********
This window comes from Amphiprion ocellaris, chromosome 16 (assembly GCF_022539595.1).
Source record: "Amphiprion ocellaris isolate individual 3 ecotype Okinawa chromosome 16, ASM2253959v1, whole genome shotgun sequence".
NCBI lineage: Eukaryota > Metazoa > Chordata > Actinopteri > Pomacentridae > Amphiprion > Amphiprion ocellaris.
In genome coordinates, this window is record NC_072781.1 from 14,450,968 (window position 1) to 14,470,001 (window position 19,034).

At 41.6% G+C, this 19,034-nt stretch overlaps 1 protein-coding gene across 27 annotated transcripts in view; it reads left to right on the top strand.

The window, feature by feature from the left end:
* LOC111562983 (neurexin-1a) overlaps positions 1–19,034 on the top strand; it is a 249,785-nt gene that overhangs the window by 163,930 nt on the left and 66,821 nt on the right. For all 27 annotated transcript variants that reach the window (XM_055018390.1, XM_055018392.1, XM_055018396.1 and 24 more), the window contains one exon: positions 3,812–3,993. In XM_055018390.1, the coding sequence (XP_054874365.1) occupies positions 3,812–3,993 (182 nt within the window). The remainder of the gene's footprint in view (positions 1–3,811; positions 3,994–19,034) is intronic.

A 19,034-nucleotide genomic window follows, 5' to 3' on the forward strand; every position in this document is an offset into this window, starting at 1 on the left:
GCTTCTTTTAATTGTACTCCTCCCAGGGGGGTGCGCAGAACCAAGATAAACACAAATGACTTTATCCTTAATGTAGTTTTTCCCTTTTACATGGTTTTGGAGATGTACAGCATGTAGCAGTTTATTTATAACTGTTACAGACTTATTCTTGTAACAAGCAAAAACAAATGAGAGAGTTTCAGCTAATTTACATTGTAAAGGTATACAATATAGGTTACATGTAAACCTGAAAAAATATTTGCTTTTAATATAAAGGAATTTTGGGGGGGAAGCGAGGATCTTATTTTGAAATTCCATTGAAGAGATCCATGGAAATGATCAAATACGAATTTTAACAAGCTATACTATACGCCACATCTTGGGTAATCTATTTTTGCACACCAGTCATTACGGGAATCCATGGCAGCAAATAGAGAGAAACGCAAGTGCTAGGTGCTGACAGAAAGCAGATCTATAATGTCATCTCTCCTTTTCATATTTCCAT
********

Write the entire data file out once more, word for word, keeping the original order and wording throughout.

This window comes from Amphiprion ocellaris, chromosome 16 (assembly GCF_022539595.1).
Source record: "Amphiprion ocellaris isolate individual 3 ecotype Okinawa chromosome 16, ASM2253959v1, whole genome shotgun sequence".
NCBI lineage: Eukaryota > Metazoa > Chordata > Actinopteri > Pomacentridae > Amphiprion > Amphiprion ocellaris.
In genome coordinates, this window is record NC_072781.1 from 14,450,968 (window position 1) to 14,470,001 (window position 19,034).

At 41.6% G+C, this 19,034-nt stretch overlaps 1 protein-coding gene across 27 annotated transcripts in view; it reads left to right on the top strand.

The window, feature by feature from the left end:
* LOC111562983 (neurexin-1a) overlaps positions 1–19,034 on the top strand; it is a 249,785-nt gene that overhangs the window by 163,930 nt on the left and 66,821 nt on the right. For all 27 annotated transcript variants that reach the window (XM_055018390.1, XM_055018392.1, XM_055018396.1 and 24 more), the window contains one exon: positions 3,812–3,993. In XM_055018390.1, the coding sequence (XP_054874365.1) occupies positions 3,812–3,993 (182 nt within the window). The remainder of the gene's footprint in view (positions 1–3,811; positions 3,994–19,034) is intronic.

A 19,034-nucleotide genomic window follows, 5' to 3' on the forward strand; every position in this document is an offset into this window, starting at 1 on the left:
GCTTCTTTTAATTGTACTCCTCCCAGGGGGGTGCGCAGAACCAAGATAAACACAAATGACTTTATCCTTAATGTAGTTTTTCCCTTTTACATGGTTTTGGAGATGTACAGCATGTAGCAGTTTATTTATAACTGTTACAGACTTATTCTTGTAACAAGCAAAAACAAATGAGAGAGTTTCAGCTAATTTACATTGTAAAGGTATACAATATAGGTTACATGTAAACCTGAAAAAATATTTGCTTTTAATATAAAGGAATTTTGGGGGGGAAGCGAGGATCTTATTTTGAAATTCCATTGAAGAGATCCATGGAAATGATCAAATACGAATTTTAACAAGCTATACTATACGCCACATCTTGGGTAATCTATTTTTGCACACCAGTCATTACGGGAATCCATGGCAGCAAATAGAGAGAAACGCAAGTGCTAGGTGCTGACAGAAAGCAGATCTATAATGTCATCTCTCCTTTTCATATTTCCAT